1,039 Saudi women to run for local council seats
More than 1,000 Saudi women have been approved to run as candidates in municipal elections in various regions of the kingdom, a move hailed as a "significant milestone" in a country where women are still banned from driving.
The head of the Municipal Elections Executive Committee, Jadee al-Qahtani, said on Wednesday that 1,039 women are to compete against 6,140 men in Saudi Arabia's municipal elections.
|If one woman wins a seat it will be a victory for all women
- Dr Fawzia Bashtah
The elections are expected to attract around 1.7 million voters from various regions in Saudi Arabia.
The third round of elections will be held in December and is expected to be more significant than the first two rounds, as it will be the first time in the history of the country that a woman is allowed to run as a candidate.
Saudi women began registering to vote in Mecca and Medina in August for the elections.
The policy is being put into effect four years after the late Saudi king, Abdullah bin Abdulaziz al-Saud, approved the rule change in 2011.
Human rights activist, Dr Fawzia Bashtah, said that the number of female candidates announced highlights an "evident" interest of Saudi women in politics, even if many people gave little significance to local elections.
Bashtah told al-Araby al-Jadeed, "More than 1,000 women applied to be candidates for elections and more than 200,000 applied to vote, confirming that Saudi women have a great interest in entering municipal councils."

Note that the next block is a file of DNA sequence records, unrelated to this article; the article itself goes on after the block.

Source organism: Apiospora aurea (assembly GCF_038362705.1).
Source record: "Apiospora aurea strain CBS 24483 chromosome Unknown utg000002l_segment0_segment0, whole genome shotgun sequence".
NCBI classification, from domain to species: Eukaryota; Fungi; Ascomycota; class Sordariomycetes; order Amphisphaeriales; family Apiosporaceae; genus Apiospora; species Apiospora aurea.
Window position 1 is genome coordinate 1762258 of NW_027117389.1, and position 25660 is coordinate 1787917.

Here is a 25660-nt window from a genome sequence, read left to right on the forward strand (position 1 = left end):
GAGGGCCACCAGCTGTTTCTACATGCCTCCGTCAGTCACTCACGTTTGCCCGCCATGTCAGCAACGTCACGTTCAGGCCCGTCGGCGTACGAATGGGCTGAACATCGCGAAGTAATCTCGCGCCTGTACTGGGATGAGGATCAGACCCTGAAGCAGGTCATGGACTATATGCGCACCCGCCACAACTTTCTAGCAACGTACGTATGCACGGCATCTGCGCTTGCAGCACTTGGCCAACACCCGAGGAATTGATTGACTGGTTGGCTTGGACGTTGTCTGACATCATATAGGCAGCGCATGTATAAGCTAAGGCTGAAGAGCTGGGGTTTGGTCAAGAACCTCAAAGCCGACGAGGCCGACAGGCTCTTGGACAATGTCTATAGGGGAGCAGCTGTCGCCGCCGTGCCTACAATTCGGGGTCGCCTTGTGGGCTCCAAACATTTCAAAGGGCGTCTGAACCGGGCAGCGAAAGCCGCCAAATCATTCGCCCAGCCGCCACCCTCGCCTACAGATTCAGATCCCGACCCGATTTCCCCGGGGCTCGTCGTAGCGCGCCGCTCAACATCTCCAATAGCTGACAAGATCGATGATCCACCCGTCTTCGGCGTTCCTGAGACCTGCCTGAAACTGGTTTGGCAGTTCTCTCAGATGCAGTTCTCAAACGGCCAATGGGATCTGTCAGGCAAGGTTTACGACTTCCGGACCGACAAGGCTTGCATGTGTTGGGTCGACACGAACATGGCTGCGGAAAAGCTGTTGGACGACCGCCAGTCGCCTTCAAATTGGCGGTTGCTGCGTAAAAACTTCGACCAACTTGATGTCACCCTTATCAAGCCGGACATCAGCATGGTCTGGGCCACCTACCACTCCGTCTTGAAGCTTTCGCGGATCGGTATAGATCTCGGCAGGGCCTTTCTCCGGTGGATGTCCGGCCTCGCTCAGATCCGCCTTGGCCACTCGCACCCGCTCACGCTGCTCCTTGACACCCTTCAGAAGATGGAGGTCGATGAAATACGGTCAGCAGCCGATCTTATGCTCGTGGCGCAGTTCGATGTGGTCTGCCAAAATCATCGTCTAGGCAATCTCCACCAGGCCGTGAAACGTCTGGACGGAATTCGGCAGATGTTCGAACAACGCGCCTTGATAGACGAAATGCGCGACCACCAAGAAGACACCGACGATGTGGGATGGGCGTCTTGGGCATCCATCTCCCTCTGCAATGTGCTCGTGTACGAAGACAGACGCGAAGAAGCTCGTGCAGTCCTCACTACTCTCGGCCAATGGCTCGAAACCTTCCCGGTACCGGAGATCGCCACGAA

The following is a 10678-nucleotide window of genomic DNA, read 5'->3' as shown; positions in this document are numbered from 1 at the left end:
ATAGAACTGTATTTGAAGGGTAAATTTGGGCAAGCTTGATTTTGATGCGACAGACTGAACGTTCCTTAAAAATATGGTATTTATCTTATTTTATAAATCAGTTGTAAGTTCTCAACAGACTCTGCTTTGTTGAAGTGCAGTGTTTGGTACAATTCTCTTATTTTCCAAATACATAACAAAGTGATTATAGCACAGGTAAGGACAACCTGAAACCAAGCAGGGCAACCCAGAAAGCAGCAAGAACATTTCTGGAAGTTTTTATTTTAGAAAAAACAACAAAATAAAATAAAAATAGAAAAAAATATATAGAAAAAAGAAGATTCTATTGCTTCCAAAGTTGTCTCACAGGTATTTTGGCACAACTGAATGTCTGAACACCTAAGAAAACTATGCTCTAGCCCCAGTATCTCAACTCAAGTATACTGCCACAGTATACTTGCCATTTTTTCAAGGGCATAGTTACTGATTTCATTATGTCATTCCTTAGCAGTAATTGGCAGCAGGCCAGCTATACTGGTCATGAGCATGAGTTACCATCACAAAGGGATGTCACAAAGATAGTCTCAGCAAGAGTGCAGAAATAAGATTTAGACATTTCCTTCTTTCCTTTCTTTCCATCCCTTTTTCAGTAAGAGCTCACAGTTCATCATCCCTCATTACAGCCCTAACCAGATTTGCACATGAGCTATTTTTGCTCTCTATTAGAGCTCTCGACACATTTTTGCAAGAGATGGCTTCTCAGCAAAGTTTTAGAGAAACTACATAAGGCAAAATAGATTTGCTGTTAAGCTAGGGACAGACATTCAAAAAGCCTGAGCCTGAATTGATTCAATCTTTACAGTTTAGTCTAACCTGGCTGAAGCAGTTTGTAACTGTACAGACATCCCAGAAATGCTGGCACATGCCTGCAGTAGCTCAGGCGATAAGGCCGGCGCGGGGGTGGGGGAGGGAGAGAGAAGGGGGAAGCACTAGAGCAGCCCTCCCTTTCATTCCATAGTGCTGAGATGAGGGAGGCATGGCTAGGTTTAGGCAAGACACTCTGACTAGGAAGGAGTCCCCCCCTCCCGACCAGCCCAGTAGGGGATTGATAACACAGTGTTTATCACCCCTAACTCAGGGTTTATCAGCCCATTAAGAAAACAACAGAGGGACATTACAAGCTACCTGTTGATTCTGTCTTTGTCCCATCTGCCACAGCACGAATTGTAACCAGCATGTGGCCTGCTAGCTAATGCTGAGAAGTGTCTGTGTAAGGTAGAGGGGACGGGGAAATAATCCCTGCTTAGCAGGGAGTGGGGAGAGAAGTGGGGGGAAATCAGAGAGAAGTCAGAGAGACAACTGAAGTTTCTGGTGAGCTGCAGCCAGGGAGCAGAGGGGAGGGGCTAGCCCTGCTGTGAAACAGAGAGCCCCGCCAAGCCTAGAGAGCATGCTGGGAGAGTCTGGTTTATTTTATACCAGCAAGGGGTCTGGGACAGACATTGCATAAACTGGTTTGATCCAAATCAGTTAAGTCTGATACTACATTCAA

The human rights activist made it clear that the candidacy of women in these elections are more important than winning because "if one woman wins a seat it will be a victory for all women".
Bashatah noted that women in the United States did not win a single seat in the Senate until after many rounds were held. The first time a woman was elected to the US Senate was in 1932.
The Ministry of Municipal and Rural Affairs has attempted to provide a bigger role for municipalities by giving them financial and administrative independence.
The number of elected members of the Municipal Council had also risen from half to two thirds of the total number of members. However, only 8 percent of Saudis have registered to vote in municipal elections.
Rights activists have stressed that these changes are not sufficient, as the council still has no more than a supervisory role and a large number of its members are government appointees.
Municipal councils prepare a municipality's budget, set taxes and supervise local financial transactions.